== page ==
10 answers

Night Terrors in 2 Year Old?

My son just turned two and all of a sudden, he wakes up in the night screaming/crying. He won't let us touch him (gets even more upset) and it takes a while to calm him down. Is this night terror? I read that the difference between nightmares and night terrors is that they wake up in a bad mood from the nightmare but don't remember the night terror and are in a good mood (which he is in the morning). Also, is there anything we can do to prevent it?? Could it be anything else?

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My daughter totally had these when she was little. She never remembered anything that happened the next day. They really frightened me the most, I think. All I did was comfort her and work through them while they were happening. She grew out of them and I really can't say how long it took. They just stopped happening after maybe a year? Good luck to you.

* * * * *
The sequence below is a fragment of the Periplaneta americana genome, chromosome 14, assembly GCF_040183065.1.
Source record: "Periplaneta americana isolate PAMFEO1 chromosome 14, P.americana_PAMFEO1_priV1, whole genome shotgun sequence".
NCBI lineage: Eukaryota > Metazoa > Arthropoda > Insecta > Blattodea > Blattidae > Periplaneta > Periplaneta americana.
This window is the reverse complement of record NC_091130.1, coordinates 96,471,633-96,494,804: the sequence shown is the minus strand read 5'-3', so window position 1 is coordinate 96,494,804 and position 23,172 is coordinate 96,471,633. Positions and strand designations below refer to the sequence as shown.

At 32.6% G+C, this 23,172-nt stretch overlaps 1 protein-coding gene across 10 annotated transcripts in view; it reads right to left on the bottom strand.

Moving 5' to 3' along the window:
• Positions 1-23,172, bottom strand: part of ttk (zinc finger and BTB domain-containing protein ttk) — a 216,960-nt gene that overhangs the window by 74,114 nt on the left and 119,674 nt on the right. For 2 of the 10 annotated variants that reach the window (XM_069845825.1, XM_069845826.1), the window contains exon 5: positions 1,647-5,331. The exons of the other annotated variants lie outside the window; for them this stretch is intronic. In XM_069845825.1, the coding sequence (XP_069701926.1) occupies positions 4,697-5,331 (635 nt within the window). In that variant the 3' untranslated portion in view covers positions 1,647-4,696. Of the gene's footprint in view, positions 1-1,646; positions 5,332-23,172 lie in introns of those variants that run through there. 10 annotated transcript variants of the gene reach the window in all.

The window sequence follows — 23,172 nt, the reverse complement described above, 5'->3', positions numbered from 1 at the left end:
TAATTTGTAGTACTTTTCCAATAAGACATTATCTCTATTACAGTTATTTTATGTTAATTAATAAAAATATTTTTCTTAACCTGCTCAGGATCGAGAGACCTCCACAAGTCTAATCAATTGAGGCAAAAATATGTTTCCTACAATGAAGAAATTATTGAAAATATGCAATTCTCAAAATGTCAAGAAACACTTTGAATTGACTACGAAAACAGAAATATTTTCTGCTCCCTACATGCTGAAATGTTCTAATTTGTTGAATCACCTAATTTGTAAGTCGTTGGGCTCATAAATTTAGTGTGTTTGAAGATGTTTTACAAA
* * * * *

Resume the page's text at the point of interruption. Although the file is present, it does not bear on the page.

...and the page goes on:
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Hello.
Yep. Sounds like a night terror. Are they occurring around the same time each night? For my son, they were between 12 and 1 (that's a fun time to deal with a screaming child!). What I read (Solving your Child's Sleep Problems), is that its like when you wake up all disoriented in the middle of the night and it takes you about 2 seconds to figure out where you are . . .for a child, they are stuck in that "state" for a good 15 minutes or so . . .all disoriented.

What we found is that we woke him up BEFORE the event to sort of "reset" his sleep cycle. So, since it was happening between 12 and 1, we would wake him up around 11:30. Get him up, maybe a little sip of water and then back to bed. It was easier because my son was 3 and we got him up to go to the bathroom.